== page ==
In 1953, on the banks of the Tamar River, a freshly-built cutter sat in the pine shavings and sawdust waiting to be launched. She measured 12.8 metres and built of King Billy pine with celery top decks.
She had a beautiful clipper bow and an overhung transom. As the pride of her builder’s fleet she was fastened with copper roves from stem to stern and only the best timber with no knots and a very straight grain was used for her construction. She would soon feel the balance of her cradle tip for the first time since being built and would slide down the mud on her timber rollers and, with a characteristic smack of the water against her transom, dip stern first in the water.
Over the next thirty years Janet was sailed round Tasmania and through Bass Strait. She won pride of place in many local races, earned a reputation for speed in light winds and incredible upwind ability.
That streak continued up until the eighties when regrettable circumstances saw her ending up at the bottom of the Tamar and given up for lost. Thankfully she was purchased, raised from the bottom and placed on the banks of the George River Basin. She was fully repaired, the hull was raised by five new boards and she was renamed Avocet 2, but her racing days were over.
Over the next few decades she was owned by two people, each making their own mark on the history of Avocet 2 but gradually she slipped into a state of disrepair.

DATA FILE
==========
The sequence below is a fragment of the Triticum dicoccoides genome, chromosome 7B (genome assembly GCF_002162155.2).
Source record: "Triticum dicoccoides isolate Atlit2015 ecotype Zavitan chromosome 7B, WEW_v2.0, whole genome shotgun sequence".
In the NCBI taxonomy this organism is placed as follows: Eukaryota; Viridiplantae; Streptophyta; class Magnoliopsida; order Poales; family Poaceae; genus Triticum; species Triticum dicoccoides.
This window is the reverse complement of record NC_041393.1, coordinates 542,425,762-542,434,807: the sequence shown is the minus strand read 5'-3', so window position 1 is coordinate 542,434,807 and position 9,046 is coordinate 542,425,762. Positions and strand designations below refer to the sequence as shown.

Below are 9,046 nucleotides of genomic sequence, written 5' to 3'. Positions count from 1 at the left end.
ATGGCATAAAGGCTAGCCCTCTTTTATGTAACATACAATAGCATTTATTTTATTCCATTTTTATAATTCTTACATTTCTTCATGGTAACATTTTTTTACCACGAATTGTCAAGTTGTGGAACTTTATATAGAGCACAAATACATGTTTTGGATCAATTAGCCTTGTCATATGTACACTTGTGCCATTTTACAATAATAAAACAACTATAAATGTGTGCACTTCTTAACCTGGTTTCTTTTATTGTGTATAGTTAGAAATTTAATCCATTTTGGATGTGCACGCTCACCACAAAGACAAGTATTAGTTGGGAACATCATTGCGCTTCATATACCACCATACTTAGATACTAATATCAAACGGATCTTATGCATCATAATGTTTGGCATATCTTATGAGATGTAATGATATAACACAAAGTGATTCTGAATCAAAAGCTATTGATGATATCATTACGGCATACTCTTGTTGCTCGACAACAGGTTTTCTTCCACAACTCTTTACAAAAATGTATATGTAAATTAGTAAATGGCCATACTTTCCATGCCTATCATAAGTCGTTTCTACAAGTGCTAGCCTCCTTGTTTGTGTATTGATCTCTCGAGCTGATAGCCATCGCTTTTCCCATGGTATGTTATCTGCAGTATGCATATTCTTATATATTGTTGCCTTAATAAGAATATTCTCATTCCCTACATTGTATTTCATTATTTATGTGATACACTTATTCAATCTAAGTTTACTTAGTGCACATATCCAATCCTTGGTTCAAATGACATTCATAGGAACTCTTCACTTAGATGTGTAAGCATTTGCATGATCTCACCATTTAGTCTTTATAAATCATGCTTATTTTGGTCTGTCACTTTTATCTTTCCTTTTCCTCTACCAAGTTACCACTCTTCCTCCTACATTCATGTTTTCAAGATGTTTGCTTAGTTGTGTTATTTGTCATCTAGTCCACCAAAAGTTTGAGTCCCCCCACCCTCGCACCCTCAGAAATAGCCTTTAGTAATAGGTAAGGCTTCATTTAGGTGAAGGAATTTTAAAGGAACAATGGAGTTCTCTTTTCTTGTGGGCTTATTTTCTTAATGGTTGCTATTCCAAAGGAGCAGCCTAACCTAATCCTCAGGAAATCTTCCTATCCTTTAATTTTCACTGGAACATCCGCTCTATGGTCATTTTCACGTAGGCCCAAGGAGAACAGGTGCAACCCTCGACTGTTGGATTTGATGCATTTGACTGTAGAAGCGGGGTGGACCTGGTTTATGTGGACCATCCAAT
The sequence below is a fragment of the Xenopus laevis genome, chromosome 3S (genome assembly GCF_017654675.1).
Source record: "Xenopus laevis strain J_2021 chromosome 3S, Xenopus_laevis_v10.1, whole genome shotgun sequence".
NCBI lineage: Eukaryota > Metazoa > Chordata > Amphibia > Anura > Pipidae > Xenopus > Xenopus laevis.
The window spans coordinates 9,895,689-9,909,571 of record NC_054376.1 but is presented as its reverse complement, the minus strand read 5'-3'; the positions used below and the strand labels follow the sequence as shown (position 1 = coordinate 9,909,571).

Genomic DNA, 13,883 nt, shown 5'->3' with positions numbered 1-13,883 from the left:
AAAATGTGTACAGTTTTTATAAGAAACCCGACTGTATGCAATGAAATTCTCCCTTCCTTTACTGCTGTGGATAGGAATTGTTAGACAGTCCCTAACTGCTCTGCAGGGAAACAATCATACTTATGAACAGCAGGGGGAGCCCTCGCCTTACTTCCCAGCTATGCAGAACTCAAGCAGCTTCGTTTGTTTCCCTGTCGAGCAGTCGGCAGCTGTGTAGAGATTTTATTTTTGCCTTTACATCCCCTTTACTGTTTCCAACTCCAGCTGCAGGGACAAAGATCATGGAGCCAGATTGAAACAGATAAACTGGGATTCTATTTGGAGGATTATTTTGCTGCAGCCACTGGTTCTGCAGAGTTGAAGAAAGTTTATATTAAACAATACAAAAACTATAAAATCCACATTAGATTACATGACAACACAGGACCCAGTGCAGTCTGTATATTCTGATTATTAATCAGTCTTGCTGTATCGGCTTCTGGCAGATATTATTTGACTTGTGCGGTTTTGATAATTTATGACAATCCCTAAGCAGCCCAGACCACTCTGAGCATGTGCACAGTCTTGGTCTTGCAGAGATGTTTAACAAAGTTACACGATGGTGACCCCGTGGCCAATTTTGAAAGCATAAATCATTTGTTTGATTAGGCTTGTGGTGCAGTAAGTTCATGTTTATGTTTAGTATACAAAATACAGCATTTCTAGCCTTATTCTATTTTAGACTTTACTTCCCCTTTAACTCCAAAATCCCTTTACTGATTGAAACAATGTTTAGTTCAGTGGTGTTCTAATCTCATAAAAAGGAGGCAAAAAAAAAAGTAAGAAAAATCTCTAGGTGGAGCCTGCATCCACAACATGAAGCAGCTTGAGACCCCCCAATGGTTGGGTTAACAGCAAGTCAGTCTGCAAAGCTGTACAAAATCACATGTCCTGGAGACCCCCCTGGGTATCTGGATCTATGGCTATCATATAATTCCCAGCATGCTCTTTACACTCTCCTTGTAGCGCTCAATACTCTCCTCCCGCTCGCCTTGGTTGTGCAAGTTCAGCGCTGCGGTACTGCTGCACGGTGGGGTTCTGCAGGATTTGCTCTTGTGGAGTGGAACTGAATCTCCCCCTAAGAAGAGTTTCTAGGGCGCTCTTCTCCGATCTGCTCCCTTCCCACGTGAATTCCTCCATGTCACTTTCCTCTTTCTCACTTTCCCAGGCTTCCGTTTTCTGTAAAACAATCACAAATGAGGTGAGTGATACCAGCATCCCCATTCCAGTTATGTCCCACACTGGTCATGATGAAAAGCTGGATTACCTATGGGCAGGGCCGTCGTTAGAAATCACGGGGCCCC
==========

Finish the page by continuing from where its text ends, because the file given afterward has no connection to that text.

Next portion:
About five years ago she was moored in a rigid marina in the Derwent Sailing Squadron when a massive southwest wind blew through. She was moored with dodgy lines and broke free, her deck planks closest to the sides were pretty much destroyed, the boom broke free because it was not properly secured either and completely smashed the cabin top. At this point an unknown person hopped on and managed to get her out of the marina and onto a mooring where she weathered the storm.
She was passed into the care of two men named David and Leon who were to be her custodians for a short while. I remember being in a pretty difficult situation in my own life, being pretty fed up with the repetition and routine of life and looking for a project or something to tinker with.
At this opportune time I was introduced to David and the history of the boat.
By this time Avocet had already outlived all of her sister ships due to her copper fastenings and she preserved the same proud shape and towering mast as the day she was built, but everything that could require hard work did!
I poked a stick straight through the mast, the engine was seized and would never start again, she was sinking at a steady pace and the bilge pump for whatever reason had stopped working. Probably the only thing that made this insane task even slightly possible in my mind was that the purchase included access to David’s private slips just nearby to work on her; plus the generous use of his tools.
Of course I decided I was going to take it on. I spent the rest of the money I had saved officially buying Avocet, got a small loan from my trusting father for the materials I would need.
Over the next three months or so I completely replaced the rotten deck planks with solid kauri, replaced the old Farryman diesel with a brand new Beta diesel, repaired the cabintop, sanded, recaulked and resealed the deck.
I recaulked the hull with the help of most of the tall ship community of Hobart. It was an incredible experience; I had the master of the Rhona H helping with the recaulking and the deckhand of the line-handling boat helping install the engine. Plus Barry, the master of the schooner La Violante, agreed to sell me a large amount of his old rigging cheaply as he was taking her apart.